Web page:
The nation's largest electricity generating company had applied to Her Majesty's Inspectorate of Pollution for authorisation to burn orimulsion without installing equipment for removing sulphur dioxide - the air pollutant chiefly responsible for acid rain.
The inspectorate had told National Power it was unlikely to grant the authorisation without an undertaking to fit this equipment. The company responded by asking for time to reconsider its application, and now it has asked for an indefinite delay. Meanwhile, it is applying for permission to burn heavy fuel oil at Pembroke, West Wales.
Karen McVeigh, of Friends of the Earth, said: 'It's a victory for public pressure and the environmental groups. The plan to burn orimulsion has caused such a furore that they had to withdraw.'
There were fears that the acid fall-out from the pollution would cause severe acid damage to rivers, wildlife and plants in uplands down-wind of the plant.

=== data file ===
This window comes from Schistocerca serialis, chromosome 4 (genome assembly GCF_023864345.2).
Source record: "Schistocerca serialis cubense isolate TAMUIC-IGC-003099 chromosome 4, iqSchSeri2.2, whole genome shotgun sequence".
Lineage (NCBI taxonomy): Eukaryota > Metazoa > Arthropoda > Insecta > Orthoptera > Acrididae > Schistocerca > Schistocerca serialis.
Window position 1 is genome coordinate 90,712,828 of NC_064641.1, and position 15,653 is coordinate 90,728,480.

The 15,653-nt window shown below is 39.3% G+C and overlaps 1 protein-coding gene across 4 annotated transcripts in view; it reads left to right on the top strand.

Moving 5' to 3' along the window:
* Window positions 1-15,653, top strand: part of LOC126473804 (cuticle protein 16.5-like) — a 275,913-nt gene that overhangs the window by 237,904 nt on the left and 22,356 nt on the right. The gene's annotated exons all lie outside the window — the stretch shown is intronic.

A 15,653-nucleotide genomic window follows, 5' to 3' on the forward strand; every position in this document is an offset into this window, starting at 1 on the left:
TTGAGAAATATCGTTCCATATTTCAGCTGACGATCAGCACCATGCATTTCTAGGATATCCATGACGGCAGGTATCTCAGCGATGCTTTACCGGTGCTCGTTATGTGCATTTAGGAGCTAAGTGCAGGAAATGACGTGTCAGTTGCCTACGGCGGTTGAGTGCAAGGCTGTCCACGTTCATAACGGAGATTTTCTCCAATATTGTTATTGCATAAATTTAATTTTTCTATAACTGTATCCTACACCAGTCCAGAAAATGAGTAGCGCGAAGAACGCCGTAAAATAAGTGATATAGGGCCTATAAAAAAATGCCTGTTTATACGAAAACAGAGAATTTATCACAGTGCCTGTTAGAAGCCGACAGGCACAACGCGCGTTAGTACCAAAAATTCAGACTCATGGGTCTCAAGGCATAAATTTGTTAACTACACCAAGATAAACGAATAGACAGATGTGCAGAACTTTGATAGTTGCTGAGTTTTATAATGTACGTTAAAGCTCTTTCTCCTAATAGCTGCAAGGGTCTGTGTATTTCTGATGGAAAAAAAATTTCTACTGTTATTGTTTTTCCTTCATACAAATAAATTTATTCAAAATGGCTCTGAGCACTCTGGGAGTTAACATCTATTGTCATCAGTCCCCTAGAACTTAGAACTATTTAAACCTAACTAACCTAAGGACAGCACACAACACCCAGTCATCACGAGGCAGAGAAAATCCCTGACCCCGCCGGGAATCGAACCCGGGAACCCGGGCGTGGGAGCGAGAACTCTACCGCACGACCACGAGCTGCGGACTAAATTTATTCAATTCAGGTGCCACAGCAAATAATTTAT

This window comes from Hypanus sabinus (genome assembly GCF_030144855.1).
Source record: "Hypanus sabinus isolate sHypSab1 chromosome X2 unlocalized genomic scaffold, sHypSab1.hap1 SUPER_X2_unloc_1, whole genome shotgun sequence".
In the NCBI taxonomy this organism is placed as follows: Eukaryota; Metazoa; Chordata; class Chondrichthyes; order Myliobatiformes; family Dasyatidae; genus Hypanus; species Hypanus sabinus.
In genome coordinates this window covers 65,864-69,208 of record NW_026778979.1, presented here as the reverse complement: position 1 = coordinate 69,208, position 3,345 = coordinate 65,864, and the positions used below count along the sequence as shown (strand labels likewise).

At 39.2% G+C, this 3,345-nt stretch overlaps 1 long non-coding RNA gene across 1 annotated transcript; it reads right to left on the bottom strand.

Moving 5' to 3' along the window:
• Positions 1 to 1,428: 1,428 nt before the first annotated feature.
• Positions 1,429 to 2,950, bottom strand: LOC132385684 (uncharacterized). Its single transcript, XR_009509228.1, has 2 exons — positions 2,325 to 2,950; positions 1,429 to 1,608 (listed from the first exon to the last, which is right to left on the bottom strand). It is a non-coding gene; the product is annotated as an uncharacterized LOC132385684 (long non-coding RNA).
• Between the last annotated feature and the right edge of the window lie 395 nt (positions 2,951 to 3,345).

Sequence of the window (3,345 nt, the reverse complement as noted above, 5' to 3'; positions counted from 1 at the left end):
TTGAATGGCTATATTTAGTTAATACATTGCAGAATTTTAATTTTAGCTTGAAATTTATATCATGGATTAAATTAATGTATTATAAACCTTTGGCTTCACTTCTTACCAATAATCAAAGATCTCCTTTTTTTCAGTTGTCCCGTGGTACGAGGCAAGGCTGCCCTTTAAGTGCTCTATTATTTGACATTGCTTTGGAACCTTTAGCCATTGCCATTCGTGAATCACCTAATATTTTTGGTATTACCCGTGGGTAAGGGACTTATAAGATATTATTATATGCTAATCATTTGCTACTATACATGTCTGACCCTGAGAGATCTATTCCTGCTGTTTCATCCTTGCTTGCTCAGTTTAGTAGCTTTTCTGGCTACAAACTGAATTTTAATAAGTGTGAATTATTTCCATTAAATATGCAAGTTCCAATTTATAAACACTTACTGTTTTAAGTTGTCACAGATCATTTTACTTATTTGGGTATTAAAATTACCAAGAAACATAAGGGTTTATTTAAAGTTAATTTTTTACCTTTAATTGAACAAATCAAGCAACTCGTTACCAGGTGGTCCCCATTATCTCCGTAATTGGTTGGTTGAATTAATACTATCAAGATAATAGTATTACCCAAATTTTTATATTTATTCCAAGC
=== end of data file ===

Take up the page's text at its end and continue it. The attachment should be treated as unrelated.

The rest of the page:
But National Power yesterday denied it had dropped its plans and said it simply needed more time to consider its options for using orimulsion. The fuel is a mixture of heavy oil and water produced in Venezuela. The generators want to import it as a cheap alternative to coal.
If Pembroke were to burn 4 million tons a year it would produce more sulphur dioxide than any other plant in Britain with the exception of the giant coal-burning Drax power station.
Orimulsion also contains the toxic metals vanadium and nickel, and leaves an ash which has to be treated as a hazardous waste. Environmentalists have dubbed it 'the world's filthiest fuel'.
National Power also wants to burn smaller quantities at its Padiham station in Lancashire. Its application there has also been indefinitely delayed.
Orimulsion is already being burnt by PowerGen, the company's chief rival, at its Ince and Richborough power stations in Cheshire and Kent.